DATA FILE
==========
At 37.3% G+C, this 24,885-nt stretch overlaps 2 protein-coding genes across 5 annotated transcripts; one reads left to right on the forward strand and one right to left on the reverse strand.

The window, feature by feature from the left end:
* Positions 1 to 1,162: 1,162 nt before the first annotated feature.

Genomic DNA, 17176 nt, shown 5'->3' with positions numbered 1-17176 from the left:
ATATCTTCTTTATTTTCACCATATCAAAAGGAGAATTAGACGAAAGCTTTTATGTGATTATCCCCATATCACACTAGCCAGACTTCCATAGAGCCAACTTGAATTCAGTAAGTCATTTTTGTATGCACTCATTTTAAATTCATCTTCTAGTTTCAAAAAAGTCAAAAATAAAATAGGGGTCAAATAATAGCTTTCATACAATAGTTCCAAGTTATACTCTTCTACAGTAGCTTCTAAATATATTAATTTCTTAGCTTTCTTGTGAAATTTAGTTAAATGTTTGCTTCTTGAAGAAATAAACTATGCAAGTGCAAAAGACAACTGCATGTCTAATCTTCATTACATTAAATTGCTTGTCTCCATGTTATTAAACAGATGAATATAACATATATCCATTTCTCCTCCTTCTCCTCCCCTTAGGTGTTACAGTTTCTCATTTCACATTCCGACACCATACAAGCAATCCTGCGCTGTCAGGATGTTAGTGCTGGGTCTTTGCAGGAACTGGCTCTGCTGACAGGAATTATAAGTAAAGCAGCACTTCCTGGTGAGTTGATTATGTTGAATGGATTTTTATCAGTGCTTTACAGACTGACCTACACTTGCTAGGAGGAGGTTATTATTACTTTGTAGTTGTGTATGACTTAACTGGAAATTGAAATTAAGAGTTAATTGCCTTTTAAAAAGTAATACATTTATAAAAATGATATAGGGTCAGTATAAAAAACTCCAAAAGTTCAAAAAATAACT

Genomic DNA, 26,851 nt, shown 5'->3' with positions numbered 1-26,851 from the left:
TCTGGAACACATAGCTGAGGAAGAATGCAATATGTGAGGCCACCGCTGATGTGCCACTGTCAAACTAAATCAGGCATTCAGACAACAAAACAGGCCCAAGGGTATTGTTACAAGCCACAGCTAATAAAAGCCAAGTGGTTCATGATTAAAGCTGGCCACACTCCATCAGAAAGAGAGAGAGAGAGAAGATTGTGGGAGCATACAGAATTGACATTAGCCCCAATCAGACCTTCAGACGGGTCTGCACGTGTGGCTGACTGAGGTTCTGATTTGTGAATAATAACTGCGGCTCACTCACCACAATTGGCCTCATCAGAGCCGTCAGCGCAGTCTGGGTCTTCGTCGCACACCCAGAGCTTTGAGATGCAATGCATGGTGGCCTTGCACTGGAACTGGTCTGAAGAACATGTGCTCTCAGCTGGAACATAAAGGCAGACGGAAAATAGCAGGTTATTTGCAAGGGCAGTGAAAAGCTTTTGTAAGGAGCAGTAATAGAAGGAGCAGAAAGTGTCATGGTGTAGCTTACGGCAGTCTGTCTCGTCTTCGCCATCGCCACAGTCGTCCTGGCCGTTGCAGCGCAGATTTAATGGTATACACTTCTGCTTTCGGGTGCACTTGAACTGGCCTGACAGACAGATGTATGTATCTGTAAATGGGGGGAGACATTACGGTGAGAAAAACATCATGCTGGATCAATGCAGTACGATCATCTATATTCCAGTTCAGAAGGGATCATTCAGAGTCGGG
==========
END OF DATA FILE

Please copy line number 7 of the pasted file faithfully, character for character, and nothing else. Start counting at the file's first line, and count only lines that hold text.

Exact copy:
TCTGGAACACATAGCTGAGGAAGAATGCAATATGTGAGGCCACCGCTGATGTGCCACTGTCAAACTAAATCAGGCATTCAGACAACAAAACAGGCCCAAGGGTATTGTTACAAGCCACAGCTAATAAAAGCCAAGTGGTTCATGATTAAAGCTGGCCACACTCCATCAGAAAGAGAGAGAGAGAGAAGATTGTGGGAGCATACAGAATTGACATTAGCCCCAATCAGACCTTCAGACGGGTCTGCACGTGTGGCTGACTGAGGTTCTGATTTGTGAATAATAACTGCGGCTCACTCACCACAATTGGCCTCATCAGAGCCGTCAGCGCAGTCTGGGTCTTCGTCGCACACCCAGAGCTTTGAGATGCAATGCATGGTGGCCTTGCACTGGAACTGGTCTGAAGAACATGTGCTCTCAGCTGGAACATAAAGGCAGACGGAAAATAGCAGGTTATTTGCAAGGGCAGTGAAAAGCTTTTGTAAGGAGCAGTAATAGAAGGAGCAGAAAGTGTCATGGTGTAGCTTACGGCAGTCTGTCTCGTCTTCGCCATCGCCACAGTCGTCCTGGCCGTTGCAGCGCAGATTTAATGGTATACACTTCTGCTTTCGGGTGCACTTGAACTGGCCTGACAGACAGATGTATGTATCTGTAAATGGGGGGAGACATTACGGTGAGAAAAACATCATGCTGGATCAATGCAGTACGATCATCTATATTCCAGTTCAGAAGGGATCATTCAGAGTCGGG